FEATURE: 10.05.21 – It was on this day a decade ago when the world lost a genius.
Steve Jobs (1955-2011) — the late co-founder and former chief executive officer of Apple — died on October 5, 2011 at the age of 56 after a long battle with pancreatic cancer. Jobs’s death reverberated around the world and was felt not only by his family, friends, and those that worked with him but by anyone who had ever used an Apple product he had a role in creating, with tributes to Jobs pouring in as soon as news broke that he had passed.
On this solemn day, the 10th anniversary of Jobs’s passing, I thought I’d take a short stroll down memory lane and share the two occasions (coincidentally, related to my job in both instances) when I saw the genius himself in person.
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On The ‘Jobs’
The biggest story I’ve ever covered in my professional career as a journalist has to be when I was sent on assignment to cover Jobs’s keynote address at the Macworld Conference & Expo in 2007 (also the very first time I ever attended the event) which, unbeknownst to us at the time was where Jobs would unveil the iPhone.
The assignment? Live coverage of the keynote for PowerBook Central, the long since defunct sister site of MacPrices where I served as a columnist from 2006 to 2009.
Normally, this job would have been the responsibility of the reviews editor of the website. However, that year, as luck would have it, they were not available to cover the event. So, the assignment landed in my lap (and quite literally, too, since covering the keynote address live required me to do so with a laptop on my lap!).
Unfortunately for me, in order to attend the keynote, I had to line up with all of the other regular conference attendees since I was still a complete unknown at the time (unlike in 2009 when the address was given by Apple’s senior Vice President of worldwide marketing, Phil Schiller, who has since stepped down from the position, where I was a member of the media entourage that was let in before everyone else as soon as the VIP guests were seated). I was so worried that I wouldn’t be able to get in to cover Jobs’s presentation live but luckily for me, I did, managing to be one of the few people to snag a seat in the very last row towards the back of the auditorium (although, had I not gotten inside, I probably would have viewed it remotely like in 2008 when the stragglers at the end of the line were brought into an overflow room where we watched Jobs unveil the MacBook Air “virtually” on a large screen).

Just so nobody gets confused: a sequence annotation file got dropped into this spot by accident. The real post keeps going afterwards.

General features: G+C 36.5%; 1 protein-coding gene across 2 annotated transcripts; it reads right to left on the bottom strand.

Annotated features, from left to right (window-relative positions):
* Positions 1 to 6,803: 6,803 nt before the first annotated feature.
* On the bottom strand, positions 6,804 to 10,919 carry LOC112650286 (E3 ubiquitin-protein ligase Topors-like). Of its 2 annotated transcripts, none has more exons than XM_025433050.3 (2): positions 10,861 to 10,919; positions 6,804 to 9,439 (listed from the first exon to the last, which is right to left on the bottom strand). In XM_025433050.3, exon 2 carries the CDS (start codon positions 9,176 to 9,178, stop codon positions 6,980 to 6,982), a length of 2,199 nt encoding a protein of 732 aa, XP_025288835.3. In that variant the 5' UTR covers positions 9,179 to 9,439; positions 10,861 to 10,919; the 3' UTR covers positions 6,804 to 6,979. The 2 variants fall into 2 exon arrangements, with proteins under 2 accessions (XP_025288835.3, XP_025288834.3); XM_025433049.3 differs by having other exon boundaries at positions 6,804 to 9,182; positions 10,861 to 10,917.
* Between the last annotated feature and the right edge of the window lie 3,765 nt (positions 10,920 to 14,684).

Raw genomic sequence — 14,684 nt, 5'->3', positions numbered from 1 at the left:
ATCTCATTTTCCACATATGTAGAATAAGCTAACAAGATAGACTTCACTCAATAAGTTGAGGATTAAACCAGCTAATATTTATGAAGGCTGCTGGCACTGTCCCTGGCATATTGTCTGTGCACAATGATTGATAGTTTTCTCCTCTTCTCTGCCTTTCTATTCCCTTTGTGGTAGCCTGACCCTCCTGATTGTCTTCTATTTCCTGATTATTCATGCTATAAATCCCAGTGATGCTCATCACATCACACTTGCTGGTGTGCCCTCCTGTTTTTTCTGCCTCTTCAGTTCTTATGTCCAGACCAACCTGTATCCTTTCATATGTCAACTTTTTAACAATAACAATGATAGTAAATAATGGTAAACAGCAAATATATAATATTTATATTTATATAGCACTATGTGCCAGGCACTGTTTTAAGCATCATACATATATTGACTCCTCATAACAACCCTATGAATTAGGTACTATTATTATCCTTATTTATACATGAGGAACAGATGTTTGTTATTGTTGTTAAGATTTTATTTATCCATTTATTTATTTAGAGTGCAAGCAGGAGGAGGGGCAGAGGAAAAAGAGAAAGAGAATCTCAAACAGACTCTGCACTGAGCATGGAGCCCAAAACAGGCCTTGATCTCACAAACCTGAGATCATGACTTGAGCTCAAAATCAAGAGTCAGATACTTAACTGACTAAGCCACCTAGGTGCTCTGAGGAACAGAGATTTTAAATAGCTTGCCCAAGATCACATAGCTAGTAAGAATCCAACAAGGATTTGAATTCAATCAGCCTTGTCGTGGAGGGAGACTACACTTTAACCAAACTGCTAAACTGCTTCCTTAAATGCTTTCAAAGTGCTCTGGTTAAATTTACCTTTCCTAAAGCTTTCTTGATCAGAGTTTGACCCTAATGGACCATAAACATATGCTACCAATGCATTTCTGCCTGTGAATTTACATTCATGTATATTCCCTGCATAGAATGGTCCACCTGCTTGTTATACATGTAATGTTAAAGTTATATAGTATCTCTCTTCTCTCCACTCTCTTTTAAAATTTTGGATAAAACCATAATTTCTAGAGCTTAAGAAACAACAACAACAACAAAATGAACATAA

Jobs was not only an expert at his craft but a true showman as well and the opportunity to see the man speak in person (especially live) is something I’ll never forget.
‘Jobs’ Related Training
What were the odds? This was only the place where Jobs worked day in and day out: the Apple Campus at 1 Infinite Loop in Cupertino, California (formerly the company’s headquarters from 1993 to 2017).
As the technology coordinator who concurrently worked at two schools — teaching was my primary profession at the time (being a journalist was just a gig on the side) — professional development was a requirement of the job in order to enhance one’s skill set. When I found out that Apple was holding an educators conference on ways to use its hardware and software in the classroom setting, I decided to sign up. Since it was being held right on the Apple Campus, it was also an opportunity for a sightseeing tour of the company’s headquarters (a place I’d never ever seen before despite living in the San Francisco Bay Area practically my entire life).
I would bump into Jobs while walking around the campus grounds during a lunch break from the conference. The Apple co-founder and I crossed paths just inches from each other but neither of us said a word although, in hindsight,I wished I had at least said “hi” or something (I did manage to take his picture as he passed by except with his back turned to me so as not to be intrusive).
That close encounter with Jobs (albeit, a brief one) on the Apple campus in 2010, as well as seeing the former Apple CEO giving one of his keynote addresses at Macworld in 2007, are memorable moments that serve to keep Jobs’s memory alive and forever in our hearts (I know it will always remain in mine…).